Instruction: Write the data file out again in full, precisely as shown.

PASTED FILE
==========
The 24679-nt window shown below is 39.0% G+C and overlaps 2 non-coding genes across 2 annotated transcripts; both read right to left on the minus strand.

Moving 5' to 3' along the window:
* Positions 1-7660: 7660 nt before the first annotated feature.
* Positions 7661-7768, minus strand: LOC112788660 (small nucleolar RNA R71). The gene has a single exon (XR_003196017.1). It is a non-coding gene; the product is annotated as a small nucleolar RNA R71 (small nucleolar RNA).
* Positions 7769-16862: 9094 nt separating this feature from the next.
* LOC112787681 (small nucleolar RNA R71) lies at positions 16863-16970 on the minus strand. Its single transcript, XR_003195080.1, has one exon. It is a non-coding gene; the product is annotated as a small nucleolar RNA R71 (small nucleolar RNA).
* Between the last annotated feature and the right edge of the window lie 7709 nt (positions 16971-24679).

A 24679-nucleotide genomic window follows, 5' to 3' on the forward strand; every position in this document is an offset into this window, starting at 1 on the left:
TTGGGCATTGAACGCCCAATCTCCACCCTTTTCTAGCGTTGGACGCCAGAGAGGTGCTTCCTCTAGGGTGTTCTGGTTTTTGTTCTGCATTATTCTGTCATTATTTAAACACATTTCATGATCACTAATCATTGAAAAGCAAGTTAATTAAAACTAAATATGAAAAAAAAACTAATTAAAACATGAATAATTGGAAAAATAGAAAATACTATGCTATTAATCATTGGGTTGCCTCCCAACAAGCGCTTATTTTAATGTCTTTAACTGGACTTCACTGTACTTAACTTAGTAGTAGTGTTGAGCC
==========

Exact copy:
The 24679-nt window shown below is 39.0% G+C and overlaps 2 non-coding genes across 2 annotated transcripts; both read right to left on the minus strand.

Moving 5' to 3' along the window:
* Positions 1-7660: 7660 nt before the first annotated feature.
* Positions 7661-7768, minus strand: LOC112788660 (small nucleolar RNA R71). The gene has a single exon (XR_003196017.1). It is a non-coding gene; the product is annotated as a small nucleolar RNA R71 (small nucleolar RNA).
* Positions 7769-16862: 9094 nt separating this feature from the next.
* LOC112787681 (small nucleolar RNA R71) lies at positions 16863-16970 on the minus strand. Its single transcript, XR_003195080.1, has one exon. It is a non-coding gene; the product is annotated as a small nucleolar RNA R71 (small nucleolar RNA).
* Between the last annotated feature and the right edge of the window lie 7709 nt (positions 16971-24679).

A 24679-nucleotide genomic window follows, 5' to 3' on the forward strand; every position in this document is an offset into this window, starting at 1 on the left:
TTGGGCATTGAACGCCCAATCTCCACCCTTTTCTAGCGTTGGACGCCAGAGAGGTGCTTCCTCTAGGGTGTTCTGGTTTTTGTTCTGCATTATTCTGTCATTATTTAAACACATTTCATGATCACTAATCATTGAAAAGCAAGTTAATTAAAACTAAATATGAAAAAAAAACTAATTAAAACATGAATAATTGGAAAAATAGAAAATACTATGCTATTAATCATTGGGTTGCCTCCCAACAAGCGCTTATTTTAATGTCTTTAACTGGACTTCACTGTACTTAACTTAGTAGTAGTGTTGAGCC